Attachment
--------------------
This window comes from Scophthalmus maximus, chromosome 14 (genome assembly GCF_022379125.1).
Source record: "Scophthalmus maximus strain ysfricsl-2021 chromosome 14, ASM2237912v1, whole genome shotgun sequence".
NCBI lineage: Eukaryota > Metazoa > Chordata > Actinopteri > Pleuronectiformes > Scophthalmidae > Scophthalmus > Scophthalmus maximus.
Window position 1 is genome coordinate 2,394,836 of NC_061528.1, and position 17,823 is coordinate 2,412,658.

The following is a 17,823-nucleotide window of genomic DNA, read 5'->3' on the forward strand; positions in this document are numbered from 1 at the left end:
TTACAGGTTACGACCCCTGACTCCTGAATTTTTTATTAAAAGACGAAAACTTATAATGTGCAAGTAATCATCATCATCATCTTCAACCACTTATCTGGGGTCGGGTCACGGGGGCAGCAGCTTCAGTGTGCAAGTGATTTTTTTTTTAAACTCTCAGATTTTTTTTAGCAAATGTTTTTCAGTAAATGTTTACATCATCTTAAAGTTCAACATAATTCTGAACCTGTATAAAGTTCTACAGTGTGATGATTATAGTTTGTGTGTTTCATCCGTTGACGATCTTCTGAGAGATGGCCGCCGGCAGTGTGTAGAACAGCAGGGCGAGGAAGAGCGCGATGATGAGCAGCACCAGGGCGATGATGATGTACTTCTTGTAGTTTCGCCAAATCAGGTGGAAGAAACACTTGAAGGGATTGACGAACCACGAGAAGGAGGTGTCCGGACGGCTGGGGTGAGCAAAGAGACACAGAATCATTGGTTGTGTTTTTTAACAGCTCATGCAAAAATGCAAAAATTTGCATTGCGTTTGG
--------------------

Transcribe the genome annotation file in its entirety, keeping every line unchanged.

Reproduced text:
This window comes from Scophthalmus maximus, chromosome 14 (genome assembly GCF_022379125.1).
Source record: "Scophthalmus maximus strain ysfricsl-2021 chromosome 14, ASM2237912v1, whole genome shotgun sequence".
NCBI lineage: Eukaryota > Metazoa > Chordata > Actinopteri > Pleuronectiformes > Scophthalmidae > Scophthalmus > Scophthalmus maximus.
Window position 1 is genome coordinate 2,394,836 of NC_061528.1, and position 17,823 is coordinate 2,412,658.

The following is a 17,823-nucleotide window of genomic DNA, read 5'->3' on the forward strand; positions in this document are numbered from 1 at the left end:
TTACAGGTTACGACCCCTGACTCCTGAATTTTTTATTAAAAGACGAAAACTTATAATGTGCAAGTAATCATCATCATCATCTTCAACCACTTATCTGGGGTCGGGTCACGGGGGCAGCAGCTTCAGTGTGCAAGTGATTTTTTTTTTAAACTCTCAGATTTTTTTTAGCAAATGTTTTTCAGTAAATGTTTACATCATCTTAAAGTTCAACATAATTCTGAACCTGTATAAAGTTCTACAGTGTGATGATTATAGTTTGTGTGTTTCATCCGTTGACGATCTTCTGAGAGATGGCCGCCGGCAGTGTGTAGAACAGCAGGGCGAGGAAGAGCGCGATGATGAGCAGCACCAGGGCGATGATGATGTACTTCTTGTAGTTTCGCCAAATCAGGTGGAAGAAACACTTGAAGGGATTGACGAACCACGAGAAGGAGGTGTCCGGACGGCTGGGGTGAGCAAAGAGACACAGAATCATTGGTTGTGTTTTTTAACAGCTCATGCAAAAATGCAAAAATTTGCATTGCGTTTGG